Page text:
In a recent speech at the geoscience forum, Yukon Chamber of Mines president Carl Schultze claimed the attractiveness of the territory to mining investors could evaporate if a major protected area is created in the Peel Watershed, and that significant protection in the Peel would create a precedent for future land-use plans.
Ironically, the chamber is currently developing a best-practices manual for mineral exploration.
One purpose of the manual is to inform industry about ways to minimize impacts from exploration on ecological, cultural and social values. The Yukon Conservation Society is participating in the Chamber’s consultation process for the best-practices manual, and we believe it will be useful.
But Schultze does not seem to understand that one of the most important best practices that mineral exploration companies could adopt is listening to communities and First Nations about which places are too precious to undergo exploration and mining.
The Prospectors and Developers Association of Canada’s Framework for Responsible Exploration says “Explorers should respect and protect vulnerable environments and species, areas of biodiversity, and locations with special social and cultural significance.”
The only way to do this is to accept that some special places like the Peel must not be developed.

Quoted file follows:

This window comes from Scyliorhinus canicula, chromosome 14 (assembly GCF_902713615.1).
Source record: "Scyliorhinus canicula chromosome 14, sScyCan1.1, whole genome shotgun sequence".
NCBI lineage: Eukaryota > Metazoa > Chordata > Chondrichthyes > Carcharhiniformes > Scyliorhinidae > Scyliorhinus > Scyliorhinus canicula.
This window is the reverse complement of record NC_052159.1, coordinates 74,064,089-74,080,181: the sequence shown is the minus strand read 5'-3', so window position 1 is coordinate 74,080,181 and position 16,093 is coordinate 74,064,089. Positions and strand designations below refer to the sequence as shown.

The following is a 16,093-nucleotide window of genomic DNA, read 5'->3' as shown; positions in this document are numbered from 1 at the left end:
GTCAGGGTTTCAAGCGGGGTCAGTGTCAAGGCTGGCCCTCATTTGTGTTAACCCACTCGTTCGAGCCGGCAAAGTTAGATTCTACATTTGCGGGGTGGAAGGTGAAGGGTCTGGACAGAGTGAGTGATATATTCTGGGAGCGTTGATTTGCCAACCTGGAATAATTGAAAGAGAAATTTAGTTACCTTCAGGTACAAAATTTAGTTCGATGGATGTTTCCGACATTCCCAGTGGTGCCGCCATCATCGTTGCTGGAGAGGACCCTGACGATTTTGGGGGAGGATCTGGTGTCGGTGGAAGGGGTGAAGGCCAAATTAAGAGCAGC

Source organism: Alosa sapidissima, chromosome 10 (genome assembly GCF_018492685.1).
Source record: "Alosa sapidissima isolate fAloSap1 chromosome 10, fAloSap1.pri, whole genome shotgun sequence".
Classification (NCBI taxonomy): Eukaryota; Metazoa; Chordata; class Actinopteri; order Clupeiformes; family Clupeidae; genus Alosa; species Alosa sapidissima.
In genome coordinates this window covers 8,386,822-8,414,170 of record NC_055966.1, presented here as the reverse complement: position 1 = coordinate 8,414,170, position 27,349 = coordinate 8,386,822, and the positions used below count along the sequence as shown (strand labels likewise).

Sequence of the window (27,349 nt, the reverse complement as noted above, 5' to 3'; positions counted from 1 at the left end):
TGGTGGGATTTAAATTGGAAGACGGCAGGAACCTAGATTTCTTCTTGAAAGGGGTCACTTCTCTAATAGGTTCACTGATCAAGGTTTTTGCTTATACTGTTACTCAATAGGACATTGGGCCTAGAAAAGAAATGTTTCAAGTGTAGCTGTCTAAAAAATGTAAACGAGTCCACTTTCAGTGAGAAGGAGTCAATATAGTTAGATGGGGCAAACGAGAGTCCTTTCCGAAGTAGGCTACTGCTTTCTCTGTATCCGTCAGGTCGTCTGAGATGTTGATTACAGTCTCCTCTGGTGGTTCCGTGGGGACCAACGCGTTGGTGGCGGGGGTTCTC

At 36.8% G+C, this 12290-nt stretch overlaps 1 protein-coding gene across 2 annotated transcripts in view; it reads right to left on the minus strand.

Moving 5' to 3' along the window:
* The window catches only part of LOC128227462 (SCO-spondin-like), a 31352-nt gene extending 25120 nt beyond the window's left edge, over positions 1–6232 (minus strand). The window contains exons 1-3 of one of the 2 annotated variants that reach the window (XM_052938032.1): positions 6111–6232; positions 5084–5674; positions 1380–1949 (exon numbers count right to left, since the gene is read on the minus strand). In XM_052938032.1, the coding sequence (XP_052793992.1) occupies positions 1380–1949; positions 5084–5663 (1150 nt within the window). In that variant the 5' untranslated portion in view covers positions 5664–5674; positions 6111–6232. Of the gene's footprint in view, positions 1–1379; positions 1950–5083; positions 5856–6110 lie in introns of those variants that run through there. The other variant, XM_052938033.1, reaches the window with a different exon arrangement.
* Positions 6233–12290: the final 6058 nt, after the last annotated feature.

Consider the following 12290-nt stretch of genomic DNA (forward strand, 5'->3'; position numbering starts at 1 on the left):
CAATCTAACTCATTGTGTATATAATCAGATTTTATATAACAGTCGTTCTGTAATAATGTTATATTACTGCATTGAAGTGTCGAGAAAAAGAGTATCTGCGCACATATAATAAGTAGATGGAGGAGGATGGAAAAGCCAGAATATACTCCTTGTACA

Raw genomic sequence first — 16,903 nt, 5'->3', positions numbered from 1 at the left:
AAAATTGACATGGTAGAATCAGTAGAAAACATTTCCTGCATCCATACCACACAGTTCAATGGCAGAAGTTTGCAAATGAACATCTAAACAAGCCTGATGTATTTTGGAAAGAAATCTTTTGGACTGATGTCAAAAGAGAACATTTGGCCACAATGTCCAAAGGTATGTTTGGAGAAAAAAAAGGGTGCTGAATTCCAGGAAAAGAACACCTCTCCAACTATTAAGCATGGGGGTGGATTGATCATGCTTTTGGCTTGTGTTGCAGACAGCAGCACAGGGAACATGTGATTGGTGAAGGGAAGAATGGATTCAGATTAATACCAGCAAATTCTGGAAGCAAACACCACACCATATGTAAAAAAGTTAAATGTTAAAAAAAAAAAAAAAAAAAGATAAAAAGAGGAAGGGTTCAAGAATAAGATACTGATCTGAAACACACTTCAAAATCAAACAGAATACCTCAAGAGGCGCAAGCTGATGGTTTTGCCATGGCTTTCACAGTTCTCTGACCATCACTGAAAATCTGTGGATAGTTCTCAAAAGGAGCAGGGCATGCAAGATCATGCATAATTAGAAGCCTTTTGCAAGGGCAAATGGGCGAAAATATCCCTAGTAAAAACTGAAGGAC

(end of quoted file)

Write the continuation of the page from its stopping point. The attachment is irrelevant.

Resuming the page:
Schultze’s scare tactics risk making the Yukon’s mining industry look like it is back in the Dark Ages.
A responsible industry would accept some parts of the Yukon need to be off limits, and concentrate in the areas where they have social license.
It is true each upcoming land-use plan will likely contain some areas that are protected. That is what land-use plans do Ã they zone the landscape, giving certainty to industry and to those who value wildlife, clean water and economic activities that have a light footprint.
But it is not true that major protection in the Peel will create a precedent for all future plans. The Peel is unique. It has no roads, except the Dempster Highway along its western edge.
It is home to five caribou herds, including important winter range for the Porcupine caribou herd.
It has intact populations of grizzly, wolverine, Dall sheep and marten. Peregrine falcons and 11 other birds of conservation concern nest in the watershed.
The majority of Yukoners, including three affected First Nations, want major protection in the Peel Watershed.
The Peel needs a special approach. Future land-use plans will consider other parts of the Yukon for their own particular values, including current land uses.
In the meantime, the free-entry system allows mineral exploration in 78 per cent the Yukon.
Kudos to the chamber of mines for developing a best-practices manual.
Let’s hope it includes listening to First Nations and the public about the precious places where mining and exploration should not happen.
Yukon Conservation Society